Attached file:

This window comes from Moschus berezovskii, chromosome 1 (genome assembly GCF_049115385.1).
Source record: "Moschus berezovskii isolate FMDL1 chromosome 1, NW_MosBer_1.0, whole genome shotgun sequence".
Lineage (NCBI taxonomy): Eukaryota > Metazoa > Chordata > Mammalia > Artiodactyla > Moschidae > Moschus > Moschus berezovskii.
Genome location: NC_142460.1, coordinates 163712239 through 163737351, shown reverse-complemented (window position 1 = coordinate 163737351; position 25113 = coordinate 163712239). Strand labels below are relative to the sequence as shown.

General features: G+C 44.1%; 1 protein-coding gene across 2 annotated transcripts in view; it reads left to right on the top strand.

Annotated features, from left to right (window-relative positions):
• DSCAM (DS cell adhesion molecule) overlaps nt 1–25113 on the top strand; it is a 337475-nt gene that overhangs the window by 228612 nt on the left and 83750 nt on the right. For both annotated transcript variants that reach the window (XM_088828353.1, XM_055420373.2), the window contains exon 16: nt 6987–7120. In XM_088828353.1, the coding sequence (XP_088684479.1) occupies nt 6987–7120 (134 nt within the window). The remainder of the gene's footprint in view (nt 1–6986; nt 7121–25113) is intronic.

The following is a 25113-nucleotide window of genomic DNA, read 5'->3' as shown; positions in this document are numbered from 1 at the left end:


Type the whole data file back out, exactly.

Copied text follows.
This window comes from Moschus berezovskii, chromosome 1 (genome assembly GCF_049115385.1).
Source record: "Moschus berezovskii isolate FMDL1 chromosome 1, NW_MosBer_1.0, whole genome shotgun sequence".
Lineage (NCBI taxonomy): Eukaryota > Metazoa > Chordata > Mammalia > Artiodactyla > Moschidae > Moschus > Moschus berezovskii.
Genome location: NC_142460.1, coordinates 163712239 through 163737351, shown reverse-complemented (window position 1 = coordinate 163737351; position 25113 = coordinate 163712239). Strand labels below are relative to the sequence as shown.

General features: G+C 44.1%; 1 protein-coding gene across 2 annotated transcripts in view; it reads left to right on the top strand.

Annotated features, from left to right (window-relative positions):
• DSCAM (DS cell adhesion molecule) overlaps nt 1–25113 on the top strand; it is a 337475-nt gene that overhangs the window by 228612 nt on the left and 83750 nt on the right. For both annotated transcript variants that reach the window (XM_088828353.1, XM_055420373.2), the window contains exon 16: nt 6987–7120. In XM_088828353.1, the coding sequence (XP_088684479.1) occupies nt 6987–7120 (134 nt within the window). The remainder of the gene's footprint in view (nt 1–6986; nt 7121–25113) is intronic.

The following is a 25113-nucleotide window of genomic DNA, read 5'->3' as shown; positions in this document are numbered from 1 at the left end: